Methane (CH4) is the second more important greenhouse gas (GHG), respecting its potential global warming. Although cities represent only 2% of the global surface, they are responsible for 70% of the GHGs emissions. Thus, it is necessary to study their atmospheric concentration variations to identify the main sources and mitigate their emissions. The main objective of this study is to estimate the CH4 urban concentration using satellite products. To do this, first the atmospheric CH4 concentration was analyzed in 16 sites in the city of Tandil (Argentina) for one year; thus, the observed data could be registered. It was found that in winter and autumn, the concentrations were higher than in summer and spring. Then, the data from Landsat 8 satellite were used to obtain the Normalized Difference Vegetation Index (NDVI) and Land Surface Temperature (LST). Linear regression was applied, taking into account the seasonal CH4 concentration as the dependent variable, and the NDVI and LST as the independent variables. The adjusted R2 was 0.53, and the principal variable that affected the CH4 concentration was NDVI, which is related to urbanization. Finally, the mathematical expression from the regression was applied to obtain CH4 urban concentration, which allows us to analyze the temporal and spatial variations.
Background Atmospheric methane (CH 4) is responsible for approximately 20% of global warming since the preindustrial era. Forests are land ecosystems whose role is crucial for mitigating the greenhouse effect due to their capacity to capture and store C and preserve other processes such as CH 4 oxidation in the soil. On the other hand, in the particular case of afforestation, there are contradictory results about the magnitude of CH 4 uptake variation due to changes in methanotrophic bacteria activity and its relationship with micro-environmental conditions. Results The average potential CH 4 oxidation rate in the laboratory (MOL) of afforested soil was 186% greater than that of the grassland, which could be marginally attributed to differences in soil physicochemical parameters like bulk density, pH and organic matter. A seasonal pattern in MOL was observed in both land uses, with the highest values at the warm and rainy season. MOL magnitude increased with soil depth up to 10-15 cm, which corresponds with the mineral layer. Conclusion Pine afforestation would improve the biological soil attributes linked to methane oxidising bacteria compared to the grassland systems. Keywords: Land use change; Methanotrophic bacteria; methane uptake; GHG mitigation; ecological services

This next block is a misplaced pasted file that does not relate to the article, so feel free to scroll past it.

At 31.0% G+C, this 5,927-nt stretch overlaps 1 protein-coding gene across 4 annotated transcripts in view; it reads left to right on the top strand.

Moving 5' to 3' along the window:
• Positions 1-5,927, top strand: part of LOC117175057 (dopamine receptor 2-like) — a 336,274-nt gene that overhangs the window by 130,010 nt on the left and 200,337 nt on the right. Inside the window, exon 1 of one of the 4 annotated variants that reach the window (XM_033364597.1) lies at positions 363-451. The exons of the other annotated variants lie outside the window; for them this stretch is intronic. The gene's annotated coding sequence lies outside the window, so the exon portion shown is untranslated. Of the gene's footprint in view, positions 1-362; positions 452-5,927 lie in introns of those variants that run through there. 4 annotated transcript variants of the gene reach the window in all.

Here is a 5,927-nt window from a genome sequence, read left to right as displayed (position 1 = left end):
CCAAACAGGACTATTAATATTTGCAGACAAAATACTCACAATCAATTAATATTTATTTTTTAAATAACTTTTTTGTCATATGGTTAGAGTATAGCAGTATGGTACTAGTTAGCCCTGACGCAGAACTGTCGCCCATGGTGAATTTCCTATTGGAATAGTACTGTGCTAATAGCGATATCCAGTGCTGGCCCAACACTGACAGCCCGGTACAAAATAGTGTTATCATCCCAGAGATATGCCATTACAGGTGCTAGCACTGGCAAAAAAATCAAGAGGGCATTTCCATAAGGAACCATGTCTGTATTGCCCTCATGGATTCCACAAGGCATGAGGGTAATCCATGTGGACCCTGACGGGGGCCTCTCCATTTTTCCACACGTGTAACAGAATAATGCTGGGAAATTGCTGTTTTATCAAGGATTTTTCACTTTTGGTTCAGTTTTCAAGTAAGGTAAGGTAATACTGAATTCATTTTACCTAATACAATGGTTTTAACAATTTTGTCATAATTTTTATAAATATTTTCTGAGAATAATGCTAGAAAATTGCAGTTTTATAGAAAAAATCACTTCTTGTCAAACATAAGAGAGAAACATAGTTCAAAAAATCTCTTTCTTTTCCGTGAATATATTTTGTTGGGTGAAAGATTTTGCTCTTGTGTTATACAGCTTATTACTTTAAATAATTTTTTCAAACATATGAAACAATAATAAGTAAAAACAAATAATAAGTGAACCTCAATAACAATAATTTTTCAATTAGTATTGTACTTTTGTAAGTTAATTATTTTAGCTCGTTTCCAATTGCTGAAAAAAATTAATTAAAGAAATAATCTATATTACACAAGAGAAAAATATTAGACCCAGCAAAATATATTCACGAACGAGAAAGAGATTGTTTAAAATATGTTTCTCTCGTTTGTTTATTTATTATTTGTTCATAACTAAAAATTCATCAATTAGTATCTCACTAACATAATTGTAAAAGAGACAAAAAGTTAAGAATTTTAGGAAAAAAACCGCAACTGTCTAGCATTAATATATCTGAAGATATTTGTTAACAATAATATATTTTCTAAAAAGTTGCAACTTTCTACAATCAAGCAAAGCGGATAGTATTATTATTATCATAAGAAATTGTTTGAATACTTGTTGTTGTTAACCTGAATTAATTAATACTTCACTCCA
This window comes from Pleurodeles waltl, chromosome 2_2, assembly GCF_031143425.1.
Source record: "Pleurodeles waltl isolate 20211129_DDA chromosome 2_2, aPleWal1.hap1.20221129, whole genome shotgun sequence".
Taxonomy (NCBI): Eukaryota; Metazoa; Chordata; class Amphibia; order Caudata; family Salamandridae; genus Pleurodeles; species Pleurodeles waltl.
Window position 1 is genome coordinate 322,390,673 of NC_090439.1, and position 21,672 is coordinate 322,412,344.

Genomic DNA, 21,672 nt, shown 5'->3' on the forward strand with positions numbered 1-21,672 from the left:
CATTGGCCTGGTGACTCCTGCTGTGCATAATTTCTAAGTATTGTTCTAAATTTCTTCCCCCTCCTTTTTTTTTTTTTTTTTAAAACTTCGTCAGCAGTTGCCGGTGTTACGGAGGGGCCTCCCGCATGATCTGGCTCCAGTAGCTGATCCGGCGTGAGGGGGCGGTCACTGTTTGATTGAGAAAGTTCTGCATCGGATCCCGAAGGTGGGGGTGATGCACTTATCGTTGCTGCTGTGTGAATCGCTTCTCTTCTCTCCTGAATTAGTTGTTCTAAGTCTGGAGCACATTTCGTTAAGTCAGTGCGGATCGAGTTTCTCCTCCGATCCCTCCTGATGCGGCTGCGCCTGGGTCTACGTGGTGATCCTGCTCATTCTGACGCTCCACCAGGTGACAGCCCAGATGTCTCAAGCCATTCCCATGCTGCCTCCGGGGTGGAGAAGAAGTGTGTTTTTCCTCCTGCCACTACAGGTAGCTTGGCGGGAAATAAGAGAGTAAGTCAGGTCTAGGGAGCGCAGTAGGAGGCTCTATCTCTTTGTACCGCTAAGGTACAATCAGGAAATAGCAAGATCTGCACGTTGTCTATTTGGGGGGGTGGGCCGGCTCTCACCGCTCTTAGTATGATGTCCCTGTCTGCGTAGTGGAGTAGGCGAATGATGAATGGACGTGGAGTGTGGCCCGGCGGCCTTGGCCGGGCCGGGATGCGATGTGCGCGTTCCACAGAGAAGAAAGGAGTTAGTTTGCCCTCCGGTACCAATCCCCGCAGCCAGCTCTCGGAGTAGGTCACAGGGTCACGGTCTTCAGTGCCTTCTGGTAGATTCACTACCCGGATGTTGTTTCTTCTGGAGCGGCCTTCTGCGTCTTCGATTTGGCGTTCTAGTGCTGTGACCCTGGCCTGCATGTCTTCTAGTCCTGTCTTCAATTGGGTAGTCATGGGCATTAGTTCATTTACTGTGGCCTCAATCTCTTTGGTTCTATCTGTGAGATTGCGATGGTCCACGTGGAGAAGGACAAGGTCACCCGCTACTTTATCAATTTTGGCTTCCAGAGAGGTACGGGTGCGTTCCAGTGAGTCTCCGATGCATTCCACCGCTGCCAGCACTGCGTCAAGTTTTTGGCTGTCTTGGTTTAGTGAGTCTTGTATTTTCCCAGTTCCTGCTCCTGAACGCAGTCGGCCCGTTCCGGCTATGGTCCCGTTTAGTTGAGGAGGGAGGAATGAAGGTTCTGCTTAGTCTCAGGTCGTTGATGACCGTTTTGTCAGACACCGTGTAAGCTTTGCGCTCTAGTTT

The reuse of effluents from intensive dairy farms combined with localized irrigation techniques (fertigation) has become a promising alternative to increase crop productivity while reducing the environmental impact of waste accumulation and industrial fertilizers production. Currently, the reuse of dairy effluents through fertigation by subsurface drip irrigation (SDI) systems is of vital importance for arid regions but it has been poorly studied. The present study aimed to assess the greenhouse gas (GHG) emissions, soil properties, and crop yield of a maize crop fertigated with either treated dairy effluent or dissolved granulated urea applied through an SDI system at a normalized N application rate of 200 kg N ha−1. Fertilizer application was divided into six fertigation events. GHG fluxes were measured during fertigation (62-day) using static chambers. Soil properties were measured previous to fertilizer applications and at the harvest coinciding with crop yield estimation. A slight increase in soil organic matter was observed in both treatments for the 20–60 cm soil depth. Both treatments also showed similar maize yields, but the dairy effluent increased net GHG emissions more than urea during the fertigation period. Nevertheless, the net GHG emissions from the dairy effluent were lower than the theoretical CO2eq emission that would have been emitted during urea manufacturing or the longer storage of the effluent if it had not been used, showing the need for life-cycle assessments. Local-specific emission factors for N2O were determined (0.07%), which were substantially lower than the default value (0.5%) of IPCC 2019. Thus, the subsurface drip irrigation systems can lead to low GHG emissions, although further studies are needed.

Lab head

M. Paula Juliarena
  • Departamento de Ciencias Físicas y Ambientales
About M. Paula Juliarena
  • Maria Juliarena currently works at the Departamento de Ciencias Físicas y Ambientales, National University of the Center of the Buenos Aires Province. Maria does research in Environmental Chemistry. Their most recent publication is 'Afforested sites in a temperate grassland region: influence on soil properties and methane uptake'.

Members (10)

Sergio Alejandro Guzmán
  • National University of the Center of the Buenos Aires Province
Banira Lombardi
  • AgResearch
Maria Eugenia Priano
  • National University of the Center of the Buenos Aires Province
Victoria Susana Fusé
  • National University of the Center of the Buenos Aires Province
Andrea Mariela Berkovic
  • National University of the Center of the Buenos Aires Province
Carla Stadler
  • National University of the Center of the Buenos Aires Province
María De Bernardi
  • National University of the Center of the Buenos Aires Province
Ezequiel Teran
  • National University of the Center of the Buenos Aires Province